real    0m10.612s
user    0m8.940s
sys     0m1.460s

UPDATE

Following code runs 2x faster than large_array_diff function stated above.

function flip_isset_diff($b, $a) {
    $at = array_flip($a);
    $d = array();
    foreach ($b as $i)
        if (!isset($at[$i])) 
            $d[] = $i;

    return $d;
}

Because it does not call array_flip (1 time), array_diff_key and array_keys. Lots of CPU cycles are saved due to this.

share|improve this answer
    
There are no duplicates in these arrays. –  Amar Jan 11 '12 at 21:49
1  
Even there is no duplicates, transposing will give ability to search using a hash. –  shiplu.mokadd.im Jan 11 '12 at 21:59
    
Hmm, flipping it & array_diff_key is about 5 times faster then my method in the other answer, and about 30 times faster then a plain diff in testing here... –  Wrikken Jan 11 '12 at 22:25
    
I did try the above mentioned steps but the time taken was above 20 minutes, so I closed the webpage in between to try for other alternatives. –  Amar Jan 11 '12 at 22:52
1  
Dont run it in the webpage, Run in console. –  shiplu.mokadd.im Jan 11 '12 at 22:54
show 3 more comments

OK, updated, casting to string for good measure (it makes a LOT of difference if we could use integers instead of strings...):

<?php
$start = microtime(true);
echo 'creating' . PHP_EOL;
$array1 = array();
$array2 = array();
for ($i = 0;$i < 2000000;$i++) {
    $array1[] = (string)rand(100000000, 999999999);
    $array2[] = (string)rand(100000000, 999999999);
}
echo (microtime(true) - $start) . PHP_EOL;
$start = microtime(true);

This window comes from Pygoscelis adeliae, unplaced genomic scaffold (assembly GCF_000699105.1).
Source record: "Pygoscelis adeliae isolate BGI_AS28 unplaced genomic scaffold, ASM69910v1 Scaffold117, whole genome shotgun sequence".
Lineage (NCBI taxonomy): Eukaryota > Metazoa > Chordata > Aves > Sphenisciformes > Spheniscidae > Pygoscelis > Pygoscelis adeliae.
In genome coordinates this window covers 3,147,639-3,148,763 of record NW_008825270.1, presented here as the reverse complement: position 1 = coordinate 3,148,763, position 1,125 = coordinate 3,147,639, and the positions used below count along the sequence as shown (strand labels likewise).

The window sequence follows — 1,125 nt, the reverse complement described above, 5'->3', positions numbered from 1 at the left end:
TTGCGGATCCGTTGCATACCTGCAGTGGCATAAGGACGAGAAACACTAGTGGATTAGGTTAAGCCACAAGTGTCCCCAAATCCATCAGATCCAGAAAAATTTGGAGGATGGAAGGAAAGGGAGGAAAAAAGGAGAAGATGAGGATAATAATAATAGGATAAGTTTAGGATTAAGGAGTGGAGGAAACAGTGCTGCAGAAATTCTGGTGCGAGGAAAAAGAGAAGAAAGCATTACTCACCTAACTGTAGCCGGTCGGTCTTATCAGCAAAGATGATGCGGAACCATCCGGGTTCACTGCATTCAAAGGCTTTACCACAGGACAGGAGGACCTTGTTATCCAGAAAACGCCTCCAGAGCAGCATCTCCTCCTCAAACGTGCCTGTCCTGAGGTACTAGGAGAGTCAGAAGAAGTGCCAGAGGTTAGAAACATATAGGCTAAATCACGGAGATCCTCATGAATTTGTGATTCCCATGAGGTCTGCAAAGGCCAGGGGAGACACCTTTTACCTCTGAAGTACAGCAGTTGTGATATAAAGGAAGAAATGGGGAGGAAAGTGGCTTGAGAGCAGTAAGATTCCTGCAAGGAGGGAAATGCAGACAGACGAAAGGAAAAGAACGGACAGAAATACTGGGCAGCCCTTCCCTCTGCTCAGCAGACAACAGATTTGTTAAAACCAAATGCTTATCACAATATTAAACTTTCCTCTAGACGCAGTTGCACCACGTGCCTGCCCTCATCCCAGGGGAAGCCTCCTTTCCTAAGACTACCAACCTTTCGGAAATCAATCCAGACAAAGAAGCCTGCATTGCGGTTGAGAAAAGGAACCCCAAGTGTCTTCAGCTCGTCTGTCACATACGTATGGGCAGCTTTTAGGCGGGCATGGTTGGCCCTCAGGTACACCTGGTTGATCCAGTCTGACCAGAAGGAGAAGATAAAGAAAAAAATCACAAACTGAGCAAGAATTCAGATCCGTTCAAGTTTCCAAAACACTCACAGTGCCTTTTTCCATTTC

echo 'key diff flip' . PHP_EOL;
$array1f = array_flip($array1);
$array2f = array_flip($array2);
echo (microtime(true) - $start) . PHP_EOL;
$start = microtime(true);
echo 'key diff' . PHP_EOL;
$diff = array_diff_key($array1f, $array2f);
echo (microtime(true) - $start) . PHP_EOL;
$start = microtime(true);
echo 'sorting' . PHP_EOL;
$start = microtime(true);
sort($array1);
sort($array2);
$notin2 = array();
reset($array2);
echo (microtime(true) - $start) . PHP_EOL;
echo 'comparing' . PHP_EOL;
$start = microtime(true);
foreach ($array1 as $value) {
    while (current($array2) < $value) {
        if (next($array2) == false) break;
    }
    if (current($array2) != $value) $notin2[] = $value;
}
echo (microtime(true) - $start) . PHP_EOL;
echo 'plain diff' . PHP_EOL;
$start = microtime(true);
$diff = array_diff($array1, $array2);
echo (microtime(true) - $start) . PHP_EOL;
?>

Strings

creating
8.66658186913
key diff flip
3.07359004021
key diff
1.48775887489
sorting
48.4047858715
comparing
9.41756916046
plain diff
19.21976614

real    1m37.574s
user    1m34.970s
sys     0m1.676s

Integers (removed (string)):

creating
4.69975805283
key diff flip
2.5843539238
key diff
1.4868490696
sorting
15.2628200054
comparing
5.62516498566
plain diff
101.688895941

real    2m18.090s
user    2m15.112s
sys     0m1.356s

Much to my surprise..... array_diff hates integers it seems...

share|improve this answer
6  
Yes, by all means, edit it to suit YOUR desired tab-width and whitespace-use. Djeez. –  Wrikken Apr 2 '12 at 17:42